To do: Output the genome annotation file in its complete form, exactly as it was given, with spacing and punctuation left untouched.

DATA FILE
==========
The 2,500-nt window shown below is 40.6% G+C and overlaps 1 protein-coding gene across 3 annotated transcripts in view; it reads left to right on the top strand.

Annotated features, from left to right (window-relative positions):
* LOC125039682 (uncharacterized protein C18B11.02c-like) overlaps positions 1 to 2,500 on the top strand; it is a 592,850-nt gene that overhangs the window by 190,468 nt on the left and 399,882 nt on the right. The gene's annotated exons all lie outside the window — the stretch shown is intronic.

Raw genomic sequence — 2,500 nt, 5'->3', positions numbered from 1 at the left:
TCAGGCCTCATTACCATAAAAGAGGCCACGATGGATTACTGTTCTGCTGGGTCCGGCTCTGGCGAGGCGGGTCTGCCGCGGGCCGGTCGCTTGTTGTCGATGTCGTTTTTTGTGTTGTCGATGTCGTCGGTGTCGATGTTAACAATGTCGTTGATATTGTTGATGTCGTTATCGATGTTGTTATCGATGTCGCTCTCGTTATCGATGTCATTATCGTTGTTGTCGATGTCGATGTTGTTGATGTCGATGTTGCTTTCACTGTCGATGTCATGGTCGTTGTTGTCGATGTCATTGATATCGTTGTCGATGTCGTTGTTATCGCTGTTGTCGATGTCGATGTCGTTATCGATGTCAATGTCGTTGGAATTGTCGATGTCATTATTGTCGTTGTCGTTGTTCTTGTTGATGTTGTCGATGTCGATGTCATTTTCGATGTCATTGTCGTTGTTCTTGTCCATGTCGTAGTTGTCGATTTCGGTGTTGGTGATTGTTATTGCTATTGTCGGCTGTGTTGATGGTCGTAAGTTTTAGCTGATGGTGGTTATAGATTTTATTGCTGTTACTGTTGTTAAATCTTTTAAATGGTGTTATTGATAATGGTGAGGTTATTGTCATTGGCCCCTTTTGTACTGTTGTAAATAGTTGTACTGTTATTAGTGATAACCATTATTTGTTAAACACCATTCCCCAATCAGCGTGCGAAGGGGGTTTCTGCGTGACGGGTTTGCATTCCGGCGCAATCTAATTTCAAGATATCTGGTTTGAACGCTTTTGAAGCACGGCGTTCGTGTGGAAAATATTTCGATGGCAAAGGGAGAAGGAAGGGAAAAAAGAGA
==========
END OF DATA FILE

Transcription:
The 2,500-nt window shown below is 40.6% G+C and overlaps 1 protein-coding gene across 3 annotated transcripts in view; it reads left to right on the top strand.

Annotated features, from left to right (window-relative positions):
* LOC125039682 (uncharacterized protein C18B11.02c-like) overlaps positions 1 to 2,500 on the top strand; it is a 592,850-nt gene that overhangs the window by 190,468 nt on the left and 399,882 nt on the right. The gene's annotated exons all lie outside the window — the stretch shown is intronic.

Raw genomic sequence — 2,500 nt, 5'->3', positions numbered from 1 at the left:
TCAGGCCTCATTACCATAAAAGAGGCCACGATGGATTACTGTTCTGCTGGGTCCGGCTCTGGCGAGGCGGGTCTGCCGCGGGCCGGTCGCTTGTTGTCGATGTCGTTTTTTGTGTTGTCGATGTCGTCGGTGTCGATGTTAACAATGTCGTTGATATTGTTGATGTCGTTATCGATGTTGTTATCGATGTCGCTCTCGTTATCGATGTCATTATCGTTGTTGTCGATGTCGATGTTGTTGATGTCGATGTTGCTTTCACTGTCGATGTCATGGTCGTTGTTGTCGATGTCATTGATATCGTTGTCGATGTCGTTGTTATCGCTGTTGTCGATGTCGATGTCGTTATCGATGTCAATGTCGTTGGAATTGTCGATGTCATTATTGTCGTTGTCGTTGTTCTTGTTGATGTTGTCGATGTCGATGTCATTTTCGATGTCATTGTCGTTGTTCTTGTCCATGTCGTAGTTGTCGATTTCGGTGTTGGTGATTGTTATTGCTATTGTCGGCTGTGTTGATGGTCGTAAGTTTTAGCTGATGGTGGTTATAGATTTTATTGCTGTTACTGTTGTTAAATCTTTTAAATGGTGTTATTGATAATGGTGAGGTTATTGTCATTGGCCCCTTTTGTACTGTTGTAAATAGTTGTACTGTTATTAGTGATAACCATTATTTGTTAAACACCATTCCCCAATCAGCGTGCGAAGGGGGTTTCTGCGTGACGGGTTTGCATTCCGGCGCAATCTAATTTCAAGATATCTGGTTTGAACGCTTTTGAAGCACGGCGTTCGTGTGGAAAATATTTCGATGGCAAAGGGAGAAGGAAGGGAAAAAAGAGA